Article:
The Anna’s Road site lies a kilometre from one of Lytham’s largest housing estates. Ignoring the complexities and contradictions of our fossil-fuel addiction is a luxury that the residents of Lancashire no longer have. Their first concern is the ground beneath their feet. On 1 April 2011, Cuadrilla’s fracking operation caused an earthquake in the Blackpool area. Cuadrilla prefers the term “seismic event”, but let’s not argue over words just now. There was a second, smaller quake on 27 May. The BGS performed a study and said the epicentres were 500 metres from Cuadrilla’s Preese Hall well at Weeton, just outside Blackpool. Cuadrilla eventually conceded that the events were probably caused by its fracking and downed tools while the government commissioned a report into the risks.

The quakes were tiny: magnitude 2.3 and 1.5. “There have been several quakes bigger than that since – and no one reported them,” says Richard Davies of Durham University’s Energy Institute. Unless you live in Leicestershire, for instance, you probably don’t know that the Loughborough area has already suffered three similar quakes this year, with crockery-rattling magnitudes 2.4, 1.5 and 2.9. These were naturally occurring seismic events, probably caused by ground shifting around the county’s warren of mines.

“If we wanted to stop fracking on the basis of seismicity, we’d have to stop a lot of other things, too,” Davies says. “Mining and drawing geothermal energy, for instance. Compared with everything else, seismicity is fairly unimportant in fracking.”

Egan is realistic. He has finished his sandwich and has moved on to a tub of ready-cut melon. He peels back the film, stabs a piece – rather malevolently – and thrusts it into his mouth. “The seismic thing is a useful stick to beat the industry with,” he says. “It’s important that it doesn’t happen again.”

This makes a pleasing, if ironic, contrast with the local activists’ viewpoint. Pam is almost praying for another earthquake. “If it happens again it’ll be all over for Cuadrilla,” she says. There’s a lot of spark to Residents Action on Fylde Fracking (RAFF). Though all the RAFF committee members are retired, there is no lack of fight. “We’re so up for this,” says Ian, sipping a latte. Pam tells me about their exploits in lobbying the county council and organising packed information evenings at local village halls. Ian interrupts the flow of fighting talk to comment on the coffee shop’s background music. “Ooh, Chet Baker,” he says. “I love this.” So does Pam; she has the album, she says. I’m having coffee with the activist wing of Saga.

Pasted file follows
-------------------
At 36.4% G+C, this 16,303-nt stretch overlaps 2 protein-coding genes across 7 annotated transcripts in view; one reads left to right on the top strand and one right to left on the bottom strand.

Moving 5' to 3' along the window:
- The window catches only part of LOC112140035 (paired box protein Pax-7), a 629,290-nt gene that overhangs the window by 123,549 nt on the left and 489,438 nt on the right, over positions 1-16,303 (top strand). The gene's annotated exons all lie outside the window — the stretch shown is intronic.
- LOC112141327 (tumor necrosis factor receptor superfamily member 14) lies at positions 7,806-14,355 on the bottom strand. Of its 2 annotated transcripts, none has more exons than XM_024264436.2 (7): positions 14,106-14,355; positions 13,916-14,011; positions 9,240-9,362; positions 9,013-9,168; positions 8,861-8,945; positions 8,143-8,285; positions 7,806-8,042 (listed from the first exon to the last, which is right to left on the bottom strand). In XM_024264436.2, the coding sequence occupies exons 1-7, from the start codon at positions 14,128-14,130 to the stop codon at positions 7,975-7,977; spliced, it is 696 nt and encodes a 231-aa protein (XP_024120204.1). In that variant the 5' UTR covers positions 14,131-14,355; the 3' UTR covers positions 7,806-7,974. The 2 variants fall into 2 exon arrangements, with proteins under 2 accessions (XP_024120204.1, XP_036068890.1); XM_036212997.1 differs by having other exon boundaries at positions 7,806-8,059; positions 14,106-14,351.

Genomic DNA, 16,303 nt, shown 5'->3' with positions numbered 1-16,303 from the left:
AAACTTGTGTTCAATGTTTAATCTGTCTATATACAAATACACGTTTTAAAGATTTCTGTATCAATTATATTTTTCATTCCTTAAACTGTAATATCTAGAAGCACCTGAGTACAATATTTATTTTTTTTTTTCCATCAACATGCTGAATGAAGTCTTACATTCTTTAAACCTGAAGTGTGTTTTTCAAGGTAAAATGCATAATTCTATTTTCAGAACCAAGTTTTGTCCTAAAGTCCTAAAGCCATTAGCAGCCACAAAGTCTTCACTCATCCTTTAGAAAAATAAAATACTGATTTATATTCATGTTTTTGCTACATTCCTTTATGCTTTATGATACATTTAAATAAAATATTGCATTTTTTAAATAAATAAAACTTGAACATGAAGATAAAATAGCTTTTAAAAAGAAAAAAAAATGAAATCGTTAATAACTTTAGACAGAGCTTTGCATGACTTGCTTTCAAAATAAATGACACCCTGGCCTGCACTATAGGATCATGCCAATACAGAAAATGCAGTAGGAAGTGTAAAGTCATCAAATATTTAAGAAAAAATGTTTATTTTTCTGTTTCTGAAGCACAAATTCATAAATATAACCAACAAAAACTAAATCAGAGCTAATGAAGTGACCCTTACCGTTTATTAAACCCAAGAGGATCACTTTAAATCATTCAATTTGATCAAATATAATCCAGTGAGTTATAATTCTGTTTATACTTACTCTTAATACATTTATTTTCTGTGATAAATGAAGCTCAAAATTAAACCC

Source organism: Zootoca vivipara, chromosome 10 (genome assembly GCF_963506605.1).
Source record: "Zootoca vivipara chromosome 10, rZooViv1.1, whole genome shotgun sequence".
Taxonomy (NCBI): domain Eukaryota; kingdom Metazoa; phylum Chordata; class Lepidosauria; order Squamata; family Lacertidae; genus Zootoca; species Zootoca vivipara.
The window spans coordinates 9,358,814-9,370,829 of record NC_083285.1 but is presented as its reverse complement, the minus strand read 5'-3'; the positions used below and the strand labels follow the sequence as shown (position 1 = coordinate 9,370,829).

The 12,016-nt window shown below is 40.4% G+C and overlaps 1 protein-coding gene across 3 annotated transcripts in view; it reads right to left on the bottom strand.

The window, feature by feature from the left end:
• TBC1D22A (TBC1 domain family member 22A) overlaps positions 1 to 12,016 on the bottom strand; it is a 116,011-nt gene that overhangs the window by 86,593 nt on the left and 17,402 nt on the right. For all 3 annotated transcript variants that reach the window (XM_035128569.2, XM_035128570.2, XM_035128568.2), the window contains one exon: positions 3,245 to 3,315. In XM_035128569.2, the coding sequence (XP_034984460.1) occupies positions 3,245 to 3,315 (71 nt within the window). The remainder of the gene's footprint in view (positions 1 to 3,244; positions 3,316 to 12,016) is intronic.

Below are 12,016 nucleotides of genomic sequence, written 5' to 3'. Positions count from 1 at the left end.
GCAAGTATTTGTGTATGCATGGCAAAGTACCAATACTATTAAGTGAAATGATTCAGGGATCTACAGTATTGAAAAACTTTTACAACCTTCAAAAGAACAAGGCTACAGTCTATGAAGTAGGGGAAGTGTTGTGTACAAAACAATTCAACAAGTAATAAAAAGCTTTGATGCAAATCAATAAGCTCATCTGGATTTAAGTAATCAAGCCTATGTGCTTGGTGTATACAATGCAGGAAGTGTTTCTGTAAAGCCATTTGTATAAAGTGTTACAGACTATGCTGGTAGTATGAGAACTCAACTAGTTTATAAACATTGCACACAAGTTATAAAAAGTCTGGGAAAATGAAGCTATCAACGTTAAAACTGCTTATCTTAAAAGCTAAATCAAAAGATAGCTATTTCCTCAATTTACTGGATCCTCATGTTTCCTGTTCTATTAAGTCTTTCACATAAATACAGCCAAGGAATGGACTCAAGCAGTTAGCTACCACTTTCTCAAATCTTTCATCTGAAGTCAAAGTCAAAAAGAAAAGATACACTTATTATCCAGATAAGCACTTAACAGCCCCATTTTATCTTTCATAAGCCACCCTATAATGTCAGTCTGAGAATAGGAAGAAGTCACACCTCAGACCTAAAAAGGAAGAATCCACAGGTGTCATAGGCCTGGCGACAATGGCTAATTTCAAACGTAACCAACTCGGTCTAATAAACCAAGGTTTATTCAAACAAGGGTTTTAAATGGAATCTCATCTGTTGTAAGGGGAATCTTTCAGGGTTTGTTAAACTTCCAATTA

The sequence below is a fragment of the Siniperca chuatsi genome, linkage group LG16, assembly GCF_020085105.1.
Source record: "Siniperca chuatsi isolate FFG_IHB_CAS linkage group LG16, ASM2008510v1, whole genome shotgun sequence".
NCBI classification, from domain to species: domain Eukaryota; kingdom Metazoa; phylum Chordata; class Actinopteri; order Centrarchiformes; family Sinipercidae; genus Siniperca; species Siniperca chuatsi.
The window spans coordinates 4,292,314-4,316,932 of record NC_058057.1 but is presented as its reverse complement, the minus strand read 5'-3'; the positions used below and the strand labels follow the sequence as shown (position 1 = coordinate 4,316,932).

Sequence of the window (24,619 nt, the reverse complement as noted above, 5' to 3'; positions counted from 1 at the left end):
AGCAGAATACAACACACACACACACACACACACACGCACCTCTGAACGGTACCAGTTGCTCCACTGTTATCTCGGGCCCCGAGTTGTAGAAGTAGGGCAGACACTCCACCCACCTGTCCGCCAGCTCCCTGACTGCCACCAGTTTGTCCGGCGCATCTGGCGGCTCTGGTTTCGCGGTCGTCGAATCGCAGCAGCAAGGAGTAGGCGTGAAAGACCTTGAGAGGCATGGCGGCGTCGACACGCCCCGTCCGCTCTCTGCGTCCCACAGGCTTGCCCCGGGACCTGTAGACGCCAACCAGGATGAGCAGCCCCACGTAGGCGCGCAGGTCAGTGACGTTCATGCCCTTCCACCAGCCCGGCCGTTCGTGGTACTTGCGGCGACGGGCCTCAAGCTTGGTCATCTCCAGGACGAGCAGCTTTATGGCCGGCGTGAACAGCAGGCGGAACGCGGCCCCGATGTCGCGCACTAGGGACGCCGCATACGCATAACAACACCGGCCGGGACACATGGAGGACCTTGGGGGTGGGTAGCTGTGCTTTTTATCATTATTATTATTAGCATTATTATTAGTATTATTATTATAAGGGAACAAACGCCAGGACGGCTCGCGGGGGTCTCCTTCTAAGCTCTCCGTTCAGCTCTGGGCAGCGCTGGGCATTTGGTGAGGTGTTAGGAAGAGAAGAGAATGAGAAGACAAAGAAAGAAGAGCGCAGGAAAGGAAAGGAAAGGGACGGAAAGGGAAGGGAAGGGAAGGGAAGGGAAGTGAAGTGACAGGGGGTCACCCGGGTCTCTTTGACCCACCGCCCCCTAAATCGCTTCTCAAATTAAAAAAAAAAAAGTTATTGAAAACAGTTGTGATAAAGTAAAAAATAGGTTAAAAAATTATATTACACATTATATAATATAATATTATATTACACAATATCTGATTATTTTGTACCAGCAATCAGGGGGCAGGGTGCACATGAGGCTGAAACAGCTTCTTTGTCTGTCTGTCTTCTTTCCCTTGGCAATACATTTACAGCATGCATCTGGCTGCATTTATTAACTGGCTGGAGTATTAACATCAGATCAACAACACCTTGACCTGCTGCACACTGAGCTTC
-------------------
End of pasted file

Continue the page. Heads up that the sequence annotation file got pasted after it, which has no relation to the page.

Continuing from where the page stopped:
They’ve been dismissed as “nimby bumpties”, the “aboriginals of Lancashire” and “crazy tree-huggers”, but they are not cowed by the name-calling. They see themselves as well-informed citizens exercising their democratic right to question the actions of their local representatives. And they get results. Through their efforts (and, they would politely insist, the effort of many others), Lancashire County Council has told the government it wants “industry-specific regulation” of fracking, with frequent on-site inspections, rigorously enforced regulations and “considerable sanctions” for any breach of the rules. “We consider that a triumph,” Ian says.

So they should: the UK Energy Research Centre says there is “fierce public opposition” to fracking. Egan denies this; most people, he says, haven’t made up their mind. That may be because, for most people, it doesn’t matter what they think. For the people of Lancashire, though, it most certainly does.

Lancashire is sitting on what Egan calls “one of the largest gas discoveries ever made anywhere”. It is at this point that he starts telling me off for focusing on the negatives of getting gas out of the ground. So I ask him what’s in it for the people of Lancashire. His reply is a simple “Jobs, I hope”, and hardly rings with confidence. Especially given the wording of some of Cuadrilla’s planning applications: “Locally, the benefits of such a hydrocarbon exploration project are small.” Should the exploration be successful, “the employment of a small number of local people, depending upon the size of production operation, may result”.